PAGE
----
Death Valley National Park is most famous for its dryness and extreme heat. Receiving only a little over two inches of rain every year, Death Valley is the driest place in all of North America. More extreme than the lack of moisture, however, are the scorching hot temperatures during the summer. With average highs reaching almost 120 degrees Fahrenheit in July, Death Valley is generally cited as the hottest place on the planet. Of the five hottest days on record, the top four were measured in the park, capped by a reading of 134 degrees on July 10th, 1913. Death Valley also holds the record for the hottest ground temperature ever recorded, with an incredible reading of 201 degrees on July 15th, 1972. That’s significantly hotter than asphalt, and only a few degrees away from the boiling point of water!
Despite the inhospitable temperatures, Death Valley is also famous for its striking natural beauty. Life finds a way in even the most extreme environments, and the valley is no exception. Visit during the spring to see the ground carpeted in wildflowers – if you’re lucky, you might even catch one of Death Valley’s famous “super blooms.” Spots like Badwater Basin and the Artist’s Palette show off the unique and rugged beauty of the park, and the Eureka Dunes offer an opportunity to catch one of the world’s rarest natural phenomena: singing sand. As the largest American national park outside of Alaska, Death Valley has plenty to offer visitors besides a vicious sunburn (seriously, wear plenty of sunscreen).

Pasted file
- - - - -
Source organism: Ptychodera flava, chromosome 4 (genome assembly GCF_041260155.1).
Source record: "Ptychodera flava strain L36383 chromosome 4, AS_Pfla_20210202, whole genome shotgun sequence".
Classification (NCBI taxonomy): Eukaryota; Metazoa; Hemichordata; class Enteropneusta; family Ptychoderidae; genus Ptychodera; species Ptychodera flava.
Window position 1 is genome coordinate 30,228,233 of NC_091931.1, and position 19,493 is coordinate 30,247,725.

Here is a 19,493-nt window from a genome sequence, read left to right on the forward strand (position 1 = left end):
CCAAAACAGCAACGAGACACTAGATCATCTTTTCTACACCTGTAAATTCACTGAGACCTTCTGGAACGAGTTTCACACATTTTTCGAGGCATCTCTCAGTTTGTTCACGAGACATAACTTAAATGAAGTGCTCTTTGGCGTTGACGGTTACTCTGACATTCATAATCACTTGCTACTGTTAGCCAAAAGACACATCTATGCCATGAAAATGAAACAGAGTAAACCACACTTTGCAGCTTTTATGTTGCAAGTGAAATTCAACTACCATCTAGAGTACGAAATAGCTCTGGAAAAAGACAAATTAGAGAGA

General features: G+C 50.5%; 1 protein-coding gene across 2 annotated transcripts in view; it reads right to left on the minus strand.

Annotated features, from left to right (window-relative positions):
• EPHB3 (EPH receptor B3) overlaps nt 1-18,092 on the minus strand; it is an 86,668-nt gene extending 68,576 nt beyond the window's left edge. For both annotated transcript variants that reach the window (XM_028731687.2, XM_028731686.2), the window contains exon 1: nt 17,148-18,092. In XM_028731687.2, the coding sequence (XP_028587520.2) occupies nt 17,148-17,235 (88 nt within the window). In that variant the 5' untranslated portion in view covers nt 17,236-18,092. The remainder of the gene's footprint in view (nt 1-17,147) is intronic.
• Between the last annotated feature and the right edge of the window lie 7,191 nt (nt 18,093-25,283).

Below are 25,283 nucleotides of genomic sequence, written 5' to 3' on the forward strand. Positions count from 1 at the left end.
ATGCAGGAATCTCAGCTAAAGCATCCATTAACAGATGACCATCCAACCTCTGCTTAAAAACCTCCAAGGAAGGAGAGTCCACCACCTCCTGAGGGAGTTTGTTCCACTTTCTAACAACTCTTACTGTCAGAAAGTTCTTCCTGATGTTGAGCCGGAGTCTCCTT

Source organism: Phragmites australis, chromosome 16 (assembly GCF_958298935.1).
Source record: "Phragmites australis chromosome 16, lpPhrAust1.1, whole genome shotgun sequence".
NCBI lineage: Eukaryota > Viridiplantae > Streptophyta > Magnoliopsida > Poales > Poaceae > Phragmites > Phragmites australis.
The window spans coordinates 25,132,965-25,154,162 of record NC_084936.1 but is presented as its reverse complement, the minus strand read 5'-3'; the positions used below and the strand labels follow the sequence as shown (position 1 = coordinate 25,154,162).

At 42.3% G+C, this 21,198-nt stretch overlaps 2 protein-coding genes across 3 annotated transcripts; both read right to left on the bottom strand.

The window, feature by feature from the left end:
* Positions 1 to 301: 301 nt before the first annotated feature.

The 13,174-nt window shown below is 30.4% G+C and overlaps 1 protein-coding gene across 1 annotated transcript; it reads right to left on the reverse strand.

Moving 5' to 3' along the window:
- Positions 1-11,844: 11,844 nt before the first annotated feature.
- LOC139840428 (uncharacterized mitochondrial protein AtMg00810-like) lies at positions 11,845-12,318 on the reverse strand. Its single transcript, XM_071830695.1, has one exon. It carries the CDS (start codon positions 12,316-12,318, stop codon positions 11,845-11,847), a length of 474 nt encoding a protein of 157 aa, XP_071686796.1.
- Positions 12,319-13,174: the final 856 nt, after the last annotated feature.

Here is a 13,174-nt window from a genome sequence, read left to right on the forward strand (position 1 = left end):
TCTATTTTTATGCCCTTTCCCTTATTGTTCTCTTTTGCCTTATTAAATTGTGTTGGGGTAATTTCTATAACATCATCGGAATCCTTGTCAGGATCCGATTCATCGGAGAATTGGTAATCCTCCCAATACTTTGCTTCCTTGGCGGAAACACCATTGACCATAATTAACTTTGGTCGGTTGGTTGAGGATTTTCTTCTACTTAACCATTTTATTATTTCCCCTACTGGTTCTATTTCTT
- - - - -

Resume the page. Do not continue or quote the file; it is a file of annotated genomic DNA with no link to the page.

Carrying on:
Make the most of your trip to the hottest place on Earth with our Death Valley Self-Guided Driving Tour, or check out Action+ for a yearly subscription to all 100+ of our US tours, including nearby southwestern destinations like the Grand Canyon and Zion National Park.
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